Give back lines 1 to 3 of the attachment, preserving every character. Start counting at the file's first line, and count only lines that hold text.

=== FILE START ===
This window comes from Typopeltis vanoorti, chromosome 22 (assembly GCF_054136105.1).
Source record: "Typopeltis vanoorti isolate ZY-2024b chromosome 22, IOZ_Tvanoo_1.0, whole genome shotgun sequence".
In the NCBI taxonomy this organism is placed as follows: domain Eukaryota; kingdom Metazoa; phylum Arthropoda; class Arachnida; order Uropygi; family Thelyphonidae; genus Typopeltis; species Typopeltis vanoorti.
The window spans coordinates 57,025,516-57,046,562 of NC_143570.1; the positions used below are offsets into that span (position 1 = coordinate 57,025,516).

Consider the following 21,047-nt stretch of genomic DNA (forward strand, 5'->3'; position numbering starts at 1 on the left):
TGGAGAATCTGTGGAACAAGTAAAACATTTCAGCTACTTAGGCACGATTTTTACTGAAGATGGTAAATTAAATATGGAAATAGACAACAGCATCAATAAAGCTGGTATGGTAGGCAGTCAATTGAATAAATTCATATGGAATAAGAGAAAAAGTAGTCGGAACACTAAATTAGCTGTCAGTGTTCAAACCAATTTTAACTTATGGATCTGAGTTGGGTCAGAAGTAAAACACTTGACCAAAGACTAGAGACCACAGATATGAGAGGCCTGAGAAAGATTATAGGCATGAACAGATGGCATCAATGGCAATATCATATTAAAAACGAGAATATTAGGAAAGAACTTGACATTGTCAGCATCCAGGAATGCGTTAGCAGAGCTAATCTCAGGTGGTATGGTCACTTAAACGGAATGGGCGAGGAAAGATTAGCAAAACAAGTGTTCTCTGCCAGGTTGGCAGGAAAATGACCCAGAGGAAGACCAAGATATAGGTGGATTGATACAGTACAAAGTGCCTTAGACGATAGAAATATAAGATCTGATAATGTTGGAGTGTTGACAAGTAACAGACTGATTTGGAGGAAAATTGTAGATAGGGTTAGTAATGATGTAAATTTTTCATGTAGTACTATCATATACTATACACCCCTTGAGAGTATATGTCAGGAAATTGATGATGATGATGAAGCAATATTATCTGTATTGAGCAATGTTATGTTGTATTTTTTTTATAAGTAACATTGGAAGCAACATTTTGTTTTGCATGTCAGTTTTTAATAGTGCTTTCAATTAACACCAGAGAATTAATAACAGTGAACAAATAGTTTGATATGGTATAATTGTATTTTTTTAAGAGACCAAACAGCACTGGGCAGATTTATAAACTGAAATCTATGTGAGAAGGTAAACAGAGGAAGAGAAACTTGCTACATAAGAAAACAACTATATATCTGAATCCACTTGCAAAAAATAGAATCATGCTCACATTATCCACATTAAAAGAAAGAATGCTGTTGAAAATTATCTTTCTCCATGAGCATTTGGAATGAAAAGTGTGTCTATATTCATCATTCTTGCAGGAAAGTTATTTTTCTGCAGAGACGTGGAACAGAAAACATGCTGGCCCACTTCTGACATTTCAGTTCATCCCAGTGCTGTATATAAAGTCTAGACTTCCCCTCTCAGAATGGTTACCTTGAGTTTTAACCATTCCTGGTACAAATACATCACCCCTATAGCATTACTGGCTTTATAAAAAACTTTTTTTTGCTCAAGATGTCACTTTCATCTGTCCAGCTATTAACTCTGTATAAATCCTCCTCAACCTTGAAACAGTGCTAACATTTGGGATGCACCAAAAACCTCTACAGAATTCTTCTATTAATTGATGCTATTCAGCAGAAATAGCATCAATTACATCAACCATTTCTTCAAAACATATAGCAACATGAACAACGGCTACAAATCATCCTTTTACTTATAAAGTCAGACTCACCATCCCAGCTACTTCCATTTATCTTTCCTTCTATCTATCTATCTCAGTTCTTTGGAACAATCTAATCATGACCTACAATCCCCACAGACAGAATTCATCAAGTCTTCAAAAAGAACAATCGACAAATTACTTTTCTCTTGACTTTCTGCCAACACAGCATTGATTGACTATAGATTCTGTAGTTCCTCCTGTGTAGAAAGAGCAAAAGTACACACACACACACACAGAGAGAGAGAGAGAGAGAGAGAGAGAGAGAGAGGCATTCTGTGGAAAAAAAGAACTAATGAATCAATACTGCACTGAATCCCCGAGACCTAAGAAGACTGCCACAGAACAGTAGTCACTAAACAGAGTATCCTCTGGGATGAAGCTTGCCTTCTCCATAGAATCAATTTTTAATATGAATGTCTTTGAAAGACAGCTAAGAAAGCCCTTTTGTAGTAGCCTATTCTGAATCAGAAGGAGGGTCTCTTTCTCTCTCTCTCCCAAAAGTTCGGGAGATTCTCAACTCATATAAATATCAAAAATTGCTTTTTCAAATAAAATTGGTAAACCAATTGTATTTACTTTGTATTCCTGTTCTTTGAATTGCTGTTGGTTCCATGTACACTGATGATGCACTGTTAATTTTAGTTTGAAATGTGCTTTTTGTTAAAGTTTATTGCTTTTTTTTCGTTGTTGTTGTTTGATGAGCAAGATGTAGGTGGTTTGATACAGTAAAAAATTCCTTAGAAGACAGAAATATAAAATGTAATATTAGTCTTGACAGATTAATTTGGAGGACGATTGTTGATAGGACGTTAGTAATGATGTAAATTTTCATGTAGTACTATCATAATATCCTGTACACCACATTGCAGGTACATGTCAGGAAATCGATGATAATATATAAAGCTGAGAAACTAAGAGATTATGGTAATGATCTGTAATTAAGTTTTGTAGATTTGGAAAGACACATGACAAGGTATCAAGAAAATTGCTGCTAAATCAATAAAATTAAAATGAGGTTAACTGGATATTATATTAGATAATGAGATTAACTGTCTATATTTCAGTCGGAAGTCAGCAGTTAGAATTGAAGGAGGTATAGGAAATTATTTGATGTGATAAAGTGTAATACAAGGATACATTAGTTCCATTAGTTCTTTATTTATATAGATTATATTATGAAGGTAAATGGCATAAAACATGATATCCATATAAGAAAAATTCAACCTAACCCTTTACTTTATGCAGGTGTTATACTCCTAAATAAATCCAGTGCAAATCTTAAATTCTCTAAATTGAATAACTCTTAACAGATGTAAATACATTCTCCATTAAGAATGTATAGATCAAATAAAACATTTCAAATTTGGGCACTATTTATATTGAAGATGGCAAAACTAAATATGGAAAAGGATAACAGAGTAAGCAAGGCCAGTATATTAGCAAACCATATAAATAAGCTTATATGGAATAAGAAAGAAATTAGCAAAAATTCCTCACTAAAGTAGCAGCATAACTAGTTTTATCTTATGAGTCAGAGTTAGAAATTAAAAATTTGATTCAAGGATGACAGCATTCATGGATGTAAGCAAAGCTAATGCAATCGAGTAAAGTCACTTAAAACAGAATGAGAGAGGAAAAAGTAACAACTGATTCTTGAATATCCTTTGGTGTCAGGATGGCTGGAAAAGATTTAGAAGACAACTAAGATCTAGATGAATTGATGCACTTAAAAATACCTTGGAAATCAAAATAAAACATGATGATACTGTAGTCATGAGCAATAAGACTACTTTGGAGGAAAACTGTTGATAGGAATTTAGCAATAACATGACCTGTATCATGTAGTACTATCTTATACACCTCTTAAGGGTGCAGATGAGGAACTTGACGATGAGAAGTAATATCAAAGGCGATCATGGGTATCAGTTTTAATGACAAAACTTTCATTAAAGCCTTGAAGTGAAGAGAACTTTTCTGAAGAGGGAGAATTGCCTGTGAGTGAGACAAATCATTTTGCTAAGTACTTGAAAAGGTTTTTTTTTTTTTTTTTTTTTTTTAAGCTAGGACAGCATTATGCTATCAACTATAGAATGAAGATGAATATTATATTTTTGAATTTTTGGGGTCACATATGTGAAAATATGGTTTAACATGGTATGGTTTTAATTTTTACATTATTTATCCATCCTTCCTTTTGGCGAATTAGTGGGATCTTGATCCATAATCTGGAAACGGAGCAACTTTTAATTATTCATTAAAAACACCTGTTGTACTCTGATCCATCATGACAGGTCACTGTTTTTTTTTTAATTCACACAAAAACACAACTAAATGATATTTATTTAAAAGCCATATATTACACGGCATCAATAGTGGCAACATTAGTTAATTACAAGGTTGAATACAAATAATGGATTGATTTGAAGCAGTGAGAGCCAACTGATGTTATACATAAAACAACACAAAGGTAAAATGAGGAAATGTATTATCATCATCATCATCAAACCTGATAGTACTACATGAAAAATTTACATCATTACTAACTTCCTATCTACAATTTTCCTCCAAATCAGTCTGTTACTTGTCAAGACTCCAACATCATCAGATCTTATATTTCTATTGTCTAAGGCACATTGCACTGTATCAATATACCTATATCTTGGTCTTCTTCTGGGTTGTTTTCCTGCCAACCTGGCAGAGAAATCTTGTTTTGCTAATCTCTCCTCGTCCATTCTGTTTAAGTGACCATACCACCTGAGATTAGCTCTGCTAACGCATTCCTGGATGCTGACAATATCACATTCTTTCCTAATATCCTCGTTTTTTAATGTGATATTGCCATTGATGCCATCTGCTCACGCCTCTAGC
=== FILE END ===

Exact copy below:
This window comes from Typopeltis vanoorti, chromosome 22 (assembly GCF_054136105.1).
Source record: "Typopeltis vanoorti isolate ZY-2024b chromosome 22, IOZ_Tvanoo_1.0, whole genome shotgun sequence".
In the NCBI taxonomy this organism is placed as follows: domain Eukaryota; kingdom Metazoa; phylum Arthropoda; class Arachnida; order Uropygi; family Thelyphonidae; genus Typopeltis; species Typopeltis vanoorti.